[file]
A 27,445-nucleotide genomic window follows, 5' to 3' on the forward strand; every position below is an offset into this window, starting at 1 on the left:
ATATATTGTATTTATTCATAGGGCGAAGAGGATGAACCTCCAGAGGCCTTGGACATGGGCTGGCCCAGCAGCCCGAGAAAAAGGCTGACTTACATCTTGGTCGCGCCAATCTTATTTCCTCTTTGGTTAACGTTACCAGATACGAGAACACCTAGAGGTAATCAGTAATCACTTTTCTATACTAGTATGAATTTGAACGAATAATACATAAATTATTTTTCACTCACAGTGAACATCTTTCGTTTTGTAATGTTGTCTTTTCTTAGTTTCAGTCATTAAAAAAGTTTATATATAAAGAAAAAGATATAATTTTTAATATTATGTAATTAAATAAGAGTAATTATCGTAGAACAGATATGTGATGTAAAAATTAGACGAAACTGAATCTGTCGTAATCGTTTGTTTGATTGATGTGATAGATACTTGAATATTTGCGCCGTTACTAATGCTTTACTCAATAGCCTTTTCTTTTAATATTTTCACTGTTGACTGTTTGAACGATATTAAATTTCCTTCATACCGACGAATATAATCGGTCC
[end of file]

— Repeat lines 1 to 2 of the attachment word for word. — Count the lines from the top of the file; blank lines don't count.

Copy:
A 27,445-nucleotide genomic window follows, 5' to 3' on the forward strand; every position below is an offset into this window, starting at 1 on the left:
ATATATTGTATTTATTCATAGGGCGAAGAGGATGAACCTCCAGAGGCCTTGGACATGGGCTGGCCCAGCAGCCCGAGAAAAAGGCTGACTTACATCTTGGTCGCGCCAATCTTATTTCCTCTTTGGTTAACGTTACCAGATACGAGAACACCTAGAGGTAATCAGTAATCACTTTTCTATACTAGTATGAATTTGAACGAATAATACATAAATTATTTTTCACTCACAGTGAACATCTTTCGTTTTGTAATGTTGTCTTTTCTTAGTTTCAGTCATTAAAAAAGTTTATATATAAAGAAAAAGATATAATTTTTAATATTATGTAATTAAATAAGAGTAATTATCGTAGAACAGATATGTGATGTAAAAATTAGACGAAACTGAATCTGTCGTAATCGTTTGTTTGATTGATGTGATAGATACTTGAATATTTGCGCCGTTACTAATGCTTTACTCAATAGCCTTTTCTTTTAATATTTTCACTGTTGACTGTTTGAACGATATTAAATTTCCTTCATACCGACGAATATAATCGGTCC